There’s something floating around the zeitgeist holding that failure is not the end of all things, but the beginning.
“Have a system.”
“Failure makes you stronger.”
My high school music teacher–the best teacher I ever had–used to say something to us before every performance: “Eat a rock.”
As in, go out and do something bold. Impossible. Dumb, even. But also glorious. And in order to eat a rock–and here’s the important part–you can’t give up or let up, not even for a second. Because if you do, you’ll never finish.
It’s a silly metaphor, and it conjures up all sorts of interesting visual imagery, but it’s stuck with me all the same ever since.
Eat a rock.
I had a big failure recently. Like, a massive one. But something strange happened when I got the news. I wasn’t angry, or worried, or filled with self-pity. I felt–and this is where it gets weird–empty. Numb.
Though this is the kind of thing that would make most wail and gnash their teeth, it didn’t move the needle for me one way or the other. It was just a thing, another thing in life that needs to be dealt with.
Maybe I’ve been internalizing these messages. Maybe saturating myself in the world of self-improvement, systems-thinking, philosophy, and brotherhood so much these past two years is actually rubbing off on me.
In truth, things will get worse before they get better. Life will get more difficult. But once the numbness wore off, felt oddly exhilarated. I went into my room, hit the knees in prayer, and when I got up, I felt a sense of resolve.
I have a responsibility and a duty. To my family and to myself.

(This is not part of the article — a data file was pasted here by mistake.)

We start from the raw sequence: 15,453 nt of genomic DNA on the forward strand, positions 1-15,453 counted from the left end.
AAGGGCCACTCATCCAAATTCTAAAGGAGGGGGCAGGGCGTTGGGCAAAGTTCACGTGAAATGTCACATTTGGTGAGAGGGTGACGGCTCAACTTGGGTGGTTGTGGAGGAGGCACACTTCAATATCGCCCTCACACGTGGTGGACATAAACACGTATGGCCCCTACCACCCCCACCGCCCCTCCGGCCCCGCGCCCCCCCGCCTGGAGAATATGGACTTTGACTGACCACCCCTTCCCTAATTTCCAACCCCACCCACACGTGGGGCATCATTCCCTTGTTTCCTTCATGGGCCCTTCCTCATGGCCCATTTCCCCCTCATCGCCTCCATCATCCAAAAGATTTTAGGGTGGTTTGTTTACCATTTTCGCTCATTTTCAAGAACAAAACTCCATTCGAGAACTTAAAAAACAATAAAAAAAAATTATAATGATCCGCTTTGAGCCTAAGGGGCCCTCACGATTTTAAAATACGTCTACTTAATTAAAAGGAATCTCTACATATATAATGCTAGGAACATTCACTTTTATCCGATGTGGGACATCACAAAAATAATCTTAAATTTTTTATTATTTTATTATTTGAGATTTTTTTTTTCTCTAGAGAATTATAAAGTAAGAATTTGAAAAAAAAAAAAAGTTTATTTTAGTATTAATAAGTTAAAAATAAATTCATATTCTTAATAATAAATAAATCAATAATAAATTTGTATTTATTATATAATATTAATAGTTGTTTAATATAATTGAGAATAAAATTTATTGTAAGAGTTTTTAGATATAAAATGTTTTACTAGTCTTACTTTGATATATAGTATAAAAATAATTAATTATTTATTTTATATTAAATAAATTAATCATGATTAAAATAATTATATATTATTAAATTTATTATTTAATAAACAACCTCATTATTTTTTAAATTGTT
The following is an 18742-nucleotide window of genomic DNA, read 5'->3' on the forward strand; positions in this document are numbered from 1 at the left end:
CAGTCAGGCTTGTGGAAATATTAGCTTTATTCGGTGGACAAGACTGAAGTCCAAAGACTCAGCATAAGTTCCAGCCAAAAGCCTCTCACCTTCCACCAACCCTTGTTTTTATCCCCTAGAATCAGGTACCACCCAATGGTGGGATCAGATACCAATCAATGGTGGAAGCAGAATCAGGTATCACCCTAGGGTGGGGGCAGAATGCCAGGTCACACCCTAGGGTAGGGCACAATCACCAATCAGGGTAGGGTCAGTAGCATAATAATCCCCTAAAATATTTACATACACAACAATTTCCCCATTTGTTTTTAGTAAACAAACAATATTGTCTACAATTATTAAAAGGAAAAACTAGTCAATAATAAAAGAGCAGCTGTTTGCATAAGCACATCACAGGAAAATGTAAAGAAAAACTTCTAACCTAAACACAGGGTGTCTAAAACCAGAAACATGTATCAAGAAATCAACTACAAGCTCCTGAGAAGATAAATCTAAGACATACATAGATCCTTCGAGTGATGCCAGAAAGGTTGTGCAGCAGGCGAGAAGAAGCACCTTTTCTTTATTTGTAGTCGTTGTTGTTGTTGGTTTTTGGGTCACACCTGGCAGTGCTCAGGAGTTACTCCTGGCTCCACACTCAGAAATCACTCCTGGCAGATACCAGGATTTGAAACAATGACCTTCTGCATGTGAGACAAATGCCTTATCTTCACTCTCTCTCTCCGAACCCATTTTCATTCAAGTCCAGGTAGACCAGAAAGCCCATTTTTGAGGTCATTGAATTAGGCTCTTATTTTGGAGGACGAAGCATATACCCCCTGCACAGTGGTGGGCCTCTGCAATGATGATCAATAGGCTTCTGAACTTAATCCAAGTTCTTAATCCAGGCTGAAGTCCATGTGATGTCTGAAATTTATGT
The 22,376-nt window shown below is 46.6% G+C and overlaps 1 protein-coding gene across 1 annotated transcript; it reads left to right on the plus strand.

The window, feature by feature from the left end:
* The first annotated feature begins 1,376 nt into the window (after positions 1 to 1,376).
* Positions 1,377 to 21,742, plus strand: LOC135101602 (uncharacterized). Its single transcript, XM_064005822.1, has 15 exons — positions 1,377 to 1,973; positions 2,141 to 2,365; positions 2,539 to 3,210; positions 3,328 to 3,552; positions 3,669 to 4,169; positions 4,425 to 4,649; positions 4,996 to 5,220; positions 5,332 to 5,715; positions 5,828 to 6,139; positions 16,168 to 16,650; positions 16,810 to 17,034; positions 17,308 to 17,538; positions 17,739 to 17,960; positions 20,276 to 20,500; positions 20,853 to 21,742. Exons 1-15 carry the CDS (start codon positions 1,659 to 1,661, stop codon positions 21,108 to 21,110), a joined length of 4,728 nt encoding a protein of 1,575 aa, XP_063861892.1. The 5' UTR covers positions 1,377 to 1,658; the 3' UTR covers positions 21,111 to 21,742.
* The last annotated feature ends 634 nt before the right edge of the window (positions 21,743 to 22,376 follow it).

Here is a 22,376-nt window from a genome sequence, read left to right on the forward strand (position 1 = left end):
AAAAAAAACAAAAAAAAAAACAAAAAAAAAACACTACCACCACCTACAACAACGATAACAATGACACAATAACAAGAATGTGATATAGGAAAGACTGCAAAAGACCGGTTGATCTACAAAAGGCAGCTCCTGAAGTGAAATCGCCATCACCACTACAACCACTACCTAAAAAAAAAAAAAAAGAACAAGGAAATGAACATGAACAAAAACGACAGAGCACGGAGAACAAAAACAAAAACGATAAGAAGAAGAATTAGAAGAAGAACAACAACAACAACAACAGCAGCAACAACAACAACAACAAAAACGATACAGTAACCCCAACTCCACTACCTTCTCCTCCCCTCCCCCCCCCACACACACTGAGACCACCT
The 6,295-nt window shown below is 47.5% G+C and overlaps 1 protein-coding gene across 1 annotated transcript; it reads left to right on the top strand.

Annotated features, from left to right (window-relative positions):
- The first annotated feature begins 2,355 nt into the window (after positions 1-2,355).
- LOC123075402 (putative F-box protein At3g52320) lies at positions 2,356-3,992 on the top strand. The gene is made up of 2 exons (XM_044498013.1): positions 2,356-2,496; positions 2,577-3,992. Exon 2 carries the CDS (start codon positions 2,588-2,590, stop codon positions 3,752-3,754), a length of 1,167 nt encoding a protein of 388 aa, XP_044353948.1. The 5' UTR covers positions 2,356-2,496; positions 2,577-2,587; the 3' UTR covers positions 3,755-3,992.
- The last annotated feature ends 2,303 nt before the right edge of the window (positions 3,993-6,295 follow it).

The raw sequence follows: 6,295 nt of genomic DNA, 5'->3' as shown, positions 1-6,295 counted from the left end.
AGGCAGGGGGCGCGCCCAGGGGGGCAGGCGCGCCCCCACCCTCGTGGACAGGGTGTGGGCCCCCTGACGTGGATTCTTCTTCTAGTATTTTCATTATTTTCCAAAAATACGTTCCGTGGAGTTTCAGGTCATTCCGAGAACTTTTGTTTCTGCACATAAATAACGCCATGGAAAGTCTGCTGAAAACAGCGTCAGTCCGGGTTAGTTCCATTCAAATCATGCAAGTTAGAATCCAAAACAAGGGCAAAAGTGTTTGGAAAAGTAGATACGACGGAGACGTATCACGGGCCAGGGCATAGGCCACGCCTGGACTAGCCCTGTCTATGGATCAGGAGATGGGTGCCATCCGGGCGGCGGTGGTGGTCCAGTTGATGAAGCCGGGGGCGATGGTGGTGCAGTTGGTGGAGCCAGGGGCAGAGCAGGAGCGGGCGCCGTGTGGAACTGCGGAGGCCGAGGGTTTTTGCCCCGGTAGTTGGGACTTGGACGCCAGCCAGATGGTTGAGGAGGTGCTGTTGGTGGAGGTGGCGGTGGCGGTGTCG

And nothing, not even failure, lasts forever.
One of these messages of “empowerment”–and oh, how I hate that word–is that failing does not make you a failure.
You are only a failure if you don’t learn from it, if you find yourself a year from now in the exact same position.
In other words, keep eating the damn rock.
Look, I make no claims to having the answers. My life is basically a cautionary tale of what not to do to be rich, successful, and influence people. I’m fine with that. But if others, especially my son, can learn from my failures, than have I really failed?
Have I not left the world a better place than it was before I got here?
That’s what I’ll keep telling myself.
So I’ll keep stumbling forward, with that abundance mindset firmly entrenched within me and my faith in God intact.
Life goes on whether l, you’re ready for it or not. And it does not care about you or me. So eat that rock and keep rolling on.
Because come what may, this life is an adventure. And, thank God, it’ll end eventually, and that’s when things will realty get beautiful.
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